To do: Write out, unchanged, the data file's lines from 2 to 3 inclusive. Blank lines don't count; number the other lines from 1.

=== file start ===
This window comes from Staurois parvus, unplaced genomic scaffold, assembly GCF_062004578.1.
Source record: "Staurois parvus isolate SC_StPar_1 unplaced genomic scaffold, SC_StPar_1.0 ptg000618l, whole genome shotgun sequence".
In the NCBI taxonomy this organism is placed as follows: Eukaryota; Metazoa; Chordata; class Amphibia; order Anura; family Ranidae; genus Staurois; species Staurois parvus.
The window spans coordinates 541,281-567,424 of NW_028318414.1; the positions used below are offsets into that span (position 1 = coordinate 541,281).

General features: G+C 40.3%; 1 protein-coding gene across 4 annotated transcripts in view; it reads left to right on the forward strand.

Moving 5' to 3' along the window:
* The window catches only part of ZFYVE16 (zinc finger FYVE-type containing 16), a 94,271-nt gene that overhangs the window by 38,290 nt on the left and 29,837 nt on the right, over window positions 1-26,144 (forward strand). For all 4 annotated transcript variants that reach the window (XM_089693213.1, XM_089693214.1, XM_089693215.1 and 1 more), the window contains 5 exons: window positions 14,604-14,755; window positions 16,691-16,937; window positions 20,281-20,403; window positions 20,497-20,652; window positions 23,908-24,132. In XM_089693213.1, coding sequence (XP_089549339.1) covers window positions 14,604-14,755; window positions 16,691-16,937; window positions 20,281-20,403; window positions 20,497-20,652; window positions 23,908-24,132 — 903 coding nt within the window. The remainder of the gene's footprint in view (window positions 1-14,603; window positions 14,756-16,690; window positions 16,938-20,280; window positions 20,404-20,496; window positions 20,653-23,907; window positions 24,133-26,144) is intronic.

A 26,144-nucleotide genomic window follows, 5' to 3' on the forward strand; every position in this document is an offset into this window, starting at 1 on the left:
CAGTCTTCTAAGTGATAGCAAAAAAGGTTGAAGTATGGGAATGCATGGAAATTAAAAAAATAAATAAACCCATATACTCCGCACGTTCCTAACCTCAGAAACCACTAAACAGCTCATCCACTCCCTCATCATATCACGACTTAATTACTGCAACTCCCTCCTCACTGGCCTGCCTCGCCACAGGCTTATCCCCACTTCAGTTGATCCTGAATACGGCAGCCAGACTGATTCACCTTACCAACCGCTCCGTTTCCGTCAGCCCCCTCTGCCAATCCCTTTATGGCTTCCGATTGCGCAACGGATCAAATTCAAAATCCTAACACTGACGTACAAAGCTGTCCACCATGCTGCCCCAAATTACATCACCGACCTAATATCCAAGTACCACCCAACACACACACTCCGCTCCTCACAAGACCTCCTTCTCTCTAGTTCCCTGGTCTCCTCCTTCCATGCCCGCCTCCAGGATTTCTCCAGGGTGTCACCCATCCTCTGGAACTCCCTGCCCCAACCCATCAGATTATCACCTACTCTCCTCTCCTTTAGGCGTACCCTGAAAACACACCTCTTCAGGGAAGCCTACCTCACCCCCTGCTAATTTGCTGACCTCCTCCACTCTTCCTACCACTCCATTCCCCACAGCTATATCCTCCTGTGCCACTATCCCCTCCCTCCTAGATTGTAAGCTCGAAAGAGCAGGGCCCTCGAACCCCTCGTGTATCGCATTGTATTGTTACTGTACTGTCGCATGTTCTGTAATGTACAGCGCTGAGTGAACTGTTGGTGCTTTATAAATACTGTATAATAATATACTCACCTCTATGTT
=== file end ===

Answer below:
Source record: "Staurois parvus isolate SC_StPar_1 unplaced genomic scaffold, SC_StPar_1.0 ptg000618l, whole genome shotgun sequence".
In the NCBI taxonomy this organism is placed as follows: Eukaryota; Metazoa; Chordata; class Amphibia; order Anura; family Ranidae; genus Staurois; species Staurois parvus.